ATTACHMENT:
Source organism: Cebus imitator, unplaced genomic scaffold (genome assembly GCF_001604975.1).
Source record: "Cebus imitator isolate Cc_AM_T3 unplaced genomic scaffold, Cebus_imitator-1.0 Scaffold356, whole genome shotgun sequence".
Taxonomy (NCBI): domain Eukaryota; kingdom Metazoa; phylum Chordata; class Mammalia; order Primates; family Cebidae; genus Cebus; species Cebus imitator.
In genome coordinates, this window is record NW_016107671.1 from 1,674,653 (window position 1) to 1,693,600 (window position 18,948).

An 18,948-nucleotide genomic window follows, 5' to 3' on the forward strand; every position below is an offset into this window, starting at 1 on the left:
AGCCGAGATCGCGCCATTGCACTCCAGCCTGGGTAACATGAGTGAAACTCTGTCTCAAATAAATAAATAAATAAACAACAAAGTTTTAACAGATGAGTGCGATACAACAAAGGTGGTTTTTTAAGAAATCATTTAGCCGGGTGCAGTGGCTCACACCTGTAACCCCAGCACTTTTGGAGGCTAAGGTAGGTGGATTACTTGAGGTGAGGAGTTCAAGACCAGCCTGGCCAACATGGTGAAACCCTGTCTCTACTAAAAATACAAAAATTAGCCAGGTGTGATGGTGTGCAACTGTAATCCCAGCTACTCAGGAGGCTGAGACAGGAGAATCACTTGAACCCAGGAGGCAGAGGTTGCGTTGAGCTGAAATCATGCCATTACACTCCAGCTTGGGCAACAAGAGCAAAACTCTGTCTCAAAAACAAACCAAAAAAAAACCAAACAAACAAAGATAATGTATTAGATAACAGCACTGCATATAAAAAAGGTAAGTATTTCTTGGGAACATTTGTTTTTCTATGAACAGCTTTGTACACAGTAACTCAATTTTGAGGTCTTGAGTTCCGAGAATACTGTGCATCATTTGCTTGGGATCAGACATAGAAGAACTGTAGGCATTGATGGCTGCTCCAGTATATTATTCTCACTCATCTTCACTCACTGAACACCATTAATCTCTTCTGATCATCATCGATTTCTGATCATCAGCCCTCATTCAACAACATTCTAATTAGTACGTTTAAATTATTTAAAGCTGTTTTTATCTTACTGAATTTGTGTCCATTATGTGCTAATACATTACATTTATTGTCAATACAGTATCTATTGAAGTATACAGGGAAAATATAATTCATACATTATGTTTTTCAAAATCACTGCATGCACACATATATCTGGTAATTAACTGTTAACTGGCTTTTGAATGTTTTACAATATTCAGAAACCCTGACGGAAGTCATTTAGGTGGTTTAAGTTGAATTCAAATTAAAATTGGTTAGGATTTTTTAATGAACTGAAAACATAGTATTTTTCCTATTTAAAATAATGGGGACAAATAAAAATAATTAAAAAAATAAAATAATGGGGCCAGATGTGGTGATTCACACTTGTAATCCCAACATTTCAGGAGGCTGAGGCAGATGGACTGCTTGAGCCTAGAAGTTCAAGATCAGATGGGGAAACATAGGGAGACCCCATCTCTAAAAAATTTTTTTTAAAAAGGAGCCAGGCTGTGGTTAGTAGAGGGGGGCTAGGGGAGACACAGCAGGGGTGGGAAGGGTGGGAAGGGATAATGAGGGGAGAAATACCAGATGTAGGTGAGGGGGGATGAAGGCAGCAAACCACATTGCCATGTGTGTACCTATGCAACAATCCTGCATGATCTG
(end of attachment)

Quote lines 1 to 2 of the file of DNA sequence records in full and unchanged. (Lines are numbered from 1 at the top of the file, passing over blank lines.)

Source organism: Cebus imitator, unplaced genomic scaffold (genome assembly GCF_001604975.1).
Source record: "Cebus imitator isolate Cc_AM_T3 unplaced genomic scaffold, Cebus_imitator-1.0 Scaffold356, whole genome shotgun sequence".